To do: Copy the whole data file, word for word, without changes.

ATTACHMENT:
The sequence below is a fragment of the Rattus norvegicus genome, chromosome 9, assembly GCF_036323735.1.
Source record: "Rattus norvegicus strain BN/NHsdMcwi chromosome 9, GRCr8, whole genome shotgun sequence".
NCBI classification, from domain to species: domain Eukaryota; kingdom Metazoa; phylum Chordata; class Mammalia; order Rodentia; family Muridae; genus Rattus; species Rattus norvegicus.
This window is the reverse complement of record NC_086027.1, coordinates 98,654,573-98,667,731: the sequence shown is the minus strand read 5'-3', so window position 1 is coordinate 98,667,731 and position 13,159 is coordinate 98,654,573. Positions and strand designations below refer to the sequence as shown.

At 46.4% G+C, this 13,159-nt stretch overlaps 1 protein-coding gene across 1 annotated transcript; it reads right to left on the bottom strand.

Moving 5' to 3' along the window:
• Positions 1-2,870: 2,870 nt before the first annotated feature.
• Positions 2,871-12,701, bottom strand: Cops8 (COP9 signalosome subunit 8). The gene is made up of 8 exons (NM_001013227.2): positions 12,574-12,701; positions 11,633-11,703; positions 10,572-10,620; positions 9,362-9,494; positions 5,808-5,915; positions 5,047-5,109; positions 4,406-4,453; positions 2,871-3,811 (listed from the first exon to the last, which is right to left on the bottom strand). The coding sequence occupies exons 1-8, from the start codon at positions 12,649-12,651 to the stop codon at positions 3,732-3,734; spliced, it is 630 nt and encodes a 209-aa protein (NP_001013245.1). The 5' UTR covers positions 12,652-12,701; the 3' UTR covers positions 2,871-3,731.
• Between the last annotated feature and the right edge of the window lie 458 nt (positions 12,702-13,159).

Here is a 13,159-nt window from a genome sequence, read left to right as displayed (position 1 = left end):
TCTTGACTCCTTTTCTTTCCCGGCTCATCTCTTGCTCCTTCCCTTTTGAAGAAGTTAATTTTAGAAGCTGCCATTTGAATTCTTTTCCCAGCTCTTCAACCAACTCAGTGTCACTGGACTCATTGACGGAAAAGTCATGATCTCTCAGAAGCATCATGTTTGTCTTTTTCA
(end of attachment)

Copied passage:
The sequence below is a fragment of the Rattus norvegicus genome, chromosome 9, assembly GCF_036323735.1.
Source record: "Rattus norvegicus strain BN/NHsdMcwi chromosome 9, GRCr8, whole genome shotgun sequence".
NCBI classification, from domain to species: domain Eukaryota; kingdom Metazoa; phylum Chordata; class Mammalia; order Rodentia; family Muridae; genus Rattus; species Rattus norvegicus.
This window is the reverse complement of record NC_086027.1, coordinates 98,654,573-98,667,731: the sequence shown is the minus strand read 5'-3', so window position 1 is coordinate 98,667,731 and position 13,159 is coordinate 98,654,573. Positions and strand designations below refer to the sequence as shown.

At 46.4% G+C, this 13,159-nt stretch overlaps 1 protein-coding gene across 1 annotated transcript; it reads right to left on the bottom strand.

Moving 5' to 3' along the window:
• Positions 1-2,870: 2,870 nt before the first annotated feature.
• Positions 2,871-12,701, bottom strand: Cops8 (COP9 signalosome subunit 8). The gene is made up of 8 exons (NM_001013227.2): positions 12,574-12,701; positions 11,633-11,703; positions 10,572-10,620; positions 9,362-9,494; positions 5,808-5,915; positions 5,047-5,109; positions 4,406-4,453; positions 2,871-3,811 (listed from the first exon to the last, which is right to left on the bottom strand). The coding sequence occupies exons 1-8, from the start codon at positions 12,649-12,651 to the stop codon at positions 3,732-3,734; spliced, it is 630 nt and encodes a 209-aa protein (NP_001013245.1). The 5' UTR covers positions 12,652-12,701; the 3' UTR covers positions 2,871-3,731.
• Between the last annotated feature and the right edge of the window lie 458 nt (positions 12,702-13,159).

Here is a 13,159-nt window from a genome sequence, read left to right as displayed (position 1 = left end):
TCTTGACTCCTTTTCTTTCCCGGCTCATCTCTTGCTCCTTCCCTTTTGAAGAAGTTAATTTTAGAAGCTGCCATTTGAATTCTTTTCCCAGCTCTTCAACCAACTCAGTGTCACTGGACTCATTGACGGAAAAGTCATGATCTCTCAGAAGCATCATGTTTGTCTTTTTCA